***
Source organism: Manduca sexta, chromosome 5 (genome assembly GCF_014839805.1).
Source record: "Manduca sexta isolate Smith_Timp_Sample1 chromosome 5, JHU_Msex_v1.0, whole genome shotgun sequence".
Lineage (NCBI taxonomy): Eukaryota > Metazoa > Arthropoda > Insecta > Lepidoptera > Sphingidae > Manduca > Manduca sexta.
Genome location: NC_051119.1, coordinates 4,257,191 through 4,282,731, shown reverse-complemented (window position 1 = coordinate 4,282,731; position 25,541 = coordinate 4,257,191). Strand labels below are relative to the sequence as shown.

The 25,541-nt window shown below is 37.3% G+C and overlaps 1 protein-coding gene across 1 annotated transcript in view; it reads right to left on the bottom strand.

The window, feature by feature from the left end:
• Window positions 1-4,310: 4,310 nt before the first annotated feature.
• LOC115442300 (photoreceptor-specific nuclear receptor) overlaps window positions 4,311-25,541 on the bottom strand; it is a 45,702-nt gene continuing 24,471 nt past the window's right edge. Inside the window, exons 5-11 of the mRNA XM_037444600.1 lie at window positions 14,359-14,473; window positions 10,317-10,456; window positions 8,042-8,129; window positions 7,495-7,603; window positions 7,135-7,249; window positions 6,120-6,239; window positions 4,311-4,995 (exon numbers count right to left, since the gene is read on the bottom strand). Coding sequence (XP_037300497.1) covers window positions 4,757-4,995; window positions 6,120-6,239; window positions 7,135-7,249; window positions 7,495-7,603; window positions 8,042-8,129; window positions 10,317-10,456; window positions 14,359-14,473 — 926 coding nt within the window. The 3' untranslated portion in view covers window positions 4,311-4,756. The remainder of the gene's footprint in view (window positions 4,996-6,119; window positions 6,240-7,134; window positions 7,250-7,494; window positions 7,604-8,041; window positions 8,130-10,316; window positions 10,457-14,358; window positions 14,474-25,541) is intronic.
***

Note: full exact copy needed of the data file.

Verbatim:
Source organism: Manduca sexta, chromosome 5 (genome assembly GCF_014839805.1).
Source record: "Manduca sexta isolate Smith_Timp_Sample1 chromosome 5, JHU_Msex_v1.0, whole genome shotgun sequence".
Lineage (NCBI taxonomy): Eukaryota > Metazoa > Arthropoda > Insecta > Lepidoptera > Sphingidae > Manduca > Manduca sexta.
Genome location: NC_051119.1, coordinates 4,257,191 through 4,282,731, shown reverse-complemented (window position 1 = coordinate 4,282,731; position 25,541 = coordinate 4,257,191). Strand labels below are relative to the sequence as shown.

The 25,541-nt window shown below is 37.3% G+C and overlaps 1 protein-coding gene across 1 annotated transcript in view; it reads right to left on the bottom strand.

The window, feature by feature from the left end:
• Window positions 1-4,310: 4,310 nt before the first annotated feature.
• LOC115442300 (photoreceptor-specific nuclear receptor) overlaps window positions 4,311-25,541 on the bottom strand; it is a 45,702-nt gene continuing 24,471 nt past the window's right edge. Inside the window, exons 5-11 of the mRNA XM_037444600.1 lie at window positions 14,359-14,473; window positions 10,317-10,456; window positions 8,042-8,129; window positions 7,495-7,603; window positions 7,135-7,249; window positions 6,120-6,239; window positions 4,311-4,995 (exon numbers count right to left, since the gene is read on the bottom strand). Coding sequence (XP_037300497.1) covers window positions 4,757-4,995; window positions 6,120-6,239; window positions 7,135-7,249; window positions 7,495-7,603; window positions 8,042-8,129; window positions 10,317-10,456; window positions 14,359-14,473 — 926 coding nt within the window. The 3' untranslated portion in view covers window positions 4,311-4,756. The remainder of the gene's footprint in view (window positions 4,996-6,119; window positions 6,240-7,134; window positions 7,250-7,494; window positions 7,604-8,041; window positions 8,130-10,316; window positions 10,457-14,358; window positions 14,474-25,541) is intronic.